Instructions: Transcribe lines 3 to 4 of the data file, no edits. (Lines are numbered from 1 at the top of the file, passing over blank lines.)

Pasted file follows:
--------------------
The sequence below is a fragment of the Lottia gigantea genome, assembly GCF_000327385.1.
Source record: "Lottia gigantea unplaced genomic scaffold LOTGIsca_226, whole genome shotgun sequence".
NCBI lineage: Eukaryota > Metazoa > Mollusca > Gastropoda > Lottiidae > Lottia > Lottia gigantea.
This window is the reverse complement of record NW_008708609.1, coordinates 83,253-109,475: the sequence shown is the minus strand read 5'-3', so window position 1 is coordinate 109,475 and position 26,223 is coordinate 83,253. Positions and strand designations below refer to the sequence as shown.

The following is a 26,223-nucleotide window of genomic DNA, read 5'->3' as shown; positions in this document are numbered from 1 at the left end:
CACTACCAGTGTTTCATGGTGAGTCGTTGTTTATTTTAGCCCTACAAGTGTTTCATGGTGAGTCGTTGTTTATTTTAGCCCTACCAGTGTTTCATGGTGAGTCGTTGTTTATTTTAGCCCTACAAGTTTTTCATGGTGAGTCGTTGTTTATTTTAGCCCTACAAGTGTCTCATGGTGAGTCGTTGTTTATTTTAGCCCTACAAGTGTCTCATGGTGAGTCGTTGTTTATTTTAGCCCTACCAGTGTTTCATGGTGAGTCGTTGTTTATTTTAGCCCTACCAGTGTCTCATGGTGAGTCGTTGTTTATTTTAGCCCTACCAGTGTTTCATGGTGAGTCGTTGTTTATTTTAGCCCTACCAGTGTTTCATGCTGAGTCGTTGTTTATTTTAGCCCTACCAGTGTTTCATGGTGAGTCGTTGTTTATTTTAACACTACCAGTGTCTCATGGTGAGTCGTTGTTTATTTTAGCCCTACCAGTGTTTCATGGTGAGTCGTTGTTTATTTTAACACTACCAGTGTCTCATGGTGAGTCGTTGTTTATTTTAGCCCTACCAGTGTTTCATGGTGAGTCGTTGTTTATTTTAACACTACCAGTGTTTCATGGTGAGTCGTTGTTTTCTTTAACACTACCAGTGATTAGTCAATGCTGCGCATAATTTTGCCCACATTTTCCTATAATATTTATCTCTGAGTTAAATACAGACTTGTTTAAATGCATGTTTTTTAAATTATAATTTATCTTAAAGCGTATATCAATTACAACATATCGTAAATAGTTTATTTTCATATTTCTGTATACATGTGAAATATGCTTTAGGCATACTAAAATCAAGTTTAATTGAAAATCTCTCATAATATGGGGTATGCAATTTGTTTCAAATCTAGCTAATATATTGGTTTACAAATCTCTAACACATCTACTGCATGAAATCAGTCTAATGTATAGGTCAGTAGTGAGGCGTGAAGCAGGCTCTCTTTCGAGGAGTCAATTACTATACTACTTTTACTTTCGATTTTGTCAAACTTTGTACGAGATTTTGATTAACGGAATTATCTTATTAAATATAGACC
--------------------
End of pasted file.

NCBI lineage: Eukaryota > Metazoa > Mollusca > Gastropoda > Lottiidae > Lottia > Lottia gigantea.
This window is the reverse complement of record NW_008708609.1, coordinates 83,253-109,475: the sequence shown is the minus strand read 5'-3', so window position 1 is coordinate 109,475 and position 26,223 is coordinate 83,253. Positions and strand designations below refer to the sequence as shown.